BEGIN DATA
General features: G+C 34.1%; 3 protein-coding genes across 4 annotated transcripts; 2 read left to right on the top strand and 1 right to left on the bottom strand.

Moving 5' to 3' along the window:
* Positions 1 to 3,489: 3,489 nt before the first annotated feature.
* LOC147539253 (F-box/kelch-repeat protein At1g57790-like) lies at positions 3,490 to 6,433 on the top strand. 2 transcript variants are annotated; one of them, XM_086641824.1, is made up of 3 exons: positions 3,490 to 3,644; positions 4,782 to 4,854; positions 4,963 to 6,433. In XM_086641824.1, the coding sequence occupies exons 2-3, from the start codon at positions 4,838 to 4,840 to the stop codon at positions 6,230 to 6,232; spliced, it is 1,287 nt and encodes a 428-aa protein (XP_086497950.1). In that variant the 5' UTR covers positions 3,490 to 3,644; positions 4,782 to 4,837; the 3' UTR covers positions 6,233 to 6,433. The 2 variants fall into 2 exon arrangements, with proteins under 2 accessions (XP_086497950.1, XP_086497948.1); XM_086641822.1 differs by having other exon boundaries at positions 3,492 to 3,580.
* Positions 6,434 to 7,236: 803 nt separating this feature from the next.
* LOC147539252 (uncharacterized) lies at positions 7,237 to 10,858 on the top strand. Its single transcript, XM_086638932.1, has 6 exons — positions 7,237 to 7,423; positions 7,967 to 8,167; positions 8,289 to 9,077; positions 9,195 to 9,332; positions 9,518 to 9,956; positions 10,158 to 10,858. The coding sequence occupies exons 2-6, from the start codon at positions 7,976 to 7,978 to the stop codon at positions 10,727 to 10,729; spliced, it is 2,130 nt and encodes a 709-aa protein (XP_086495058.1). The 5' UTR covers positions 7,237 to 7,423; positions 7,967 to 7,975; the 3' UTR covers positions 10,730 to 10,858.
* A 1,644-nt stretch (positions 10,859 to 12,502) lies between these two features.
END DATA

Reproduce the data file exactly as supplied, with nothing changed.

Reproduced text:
General features: G+C 34.1%; 3 protein-coding genes across 4 annotated transcripts; 2 read left to right on the top strand and 1 right to left on the bottom strand.

Moving 5' to 3' along the window:
* Positions 1 to 3,489: 3,489 nt before the first annotated feature.
* LOC147539253 (F-box/kelch-repeat protein At1g57790-like) lies at positions 3,490 to 6,433 on the top strand. 2 transcript variants are annotated; one of them, XM_086641824.1, is made up of 3 exons: positions 3,490 to 3,644; positions 4,782 to 4,854; positions 4,963 to 6,433. In XM_086641824.1, the coding sequence occupies exons 2-3, from the start codon at positions 4,838 to 4,840 to the stop codon at positions 6,230 to 6,232; spliced, it is 1,287 nt and encodes a 428-aa protein (XP_086497950.1). In that variant the 5' UTR covers positions 3,490 to 3,644; positions 4,782 to 4,837; the 3' UTR covers positions 6,233 to 6,433. The 2 variants fall into 2 exon arrangements, with proteins under 2 accessions (XP_086497950.1, XP_086497948.1); XM_086641822.1 differs by having other exon boundaries at positions 3,492 to 3,580.
* Positions 6,434 to 7,236: 803 nt separating this feature from the next.
* LOC147539252 (uncharacterized) lies at positions 7,237 to 10,858 on the top strand. Its single transcript, XM_086638932.1, has 6 exons — positions 7,237 to 7,423; positions 7,967 to 8,167; positions 8,289 to 9,077; positions 9,195 to 9,332; positions 9,518 to 9,956; positions 10,158 to 10,858. The coding sequence occupies exons 2-6, from the start codon at positions 7,976 to 7,978 to the stop codon at positions 10,727 to 10,729; spliced, it is 2,130 nt and encodes a 709-aa protein (XP_086495058.1). The 5' UTR covers positions 7,237 to 7,423; positions 7,967 to 7,975; the 3' UTR covers positions 10,730 to 10,858.
* A 1,644-nt stretch (positions 10,859 to 12,502) lies between these two features.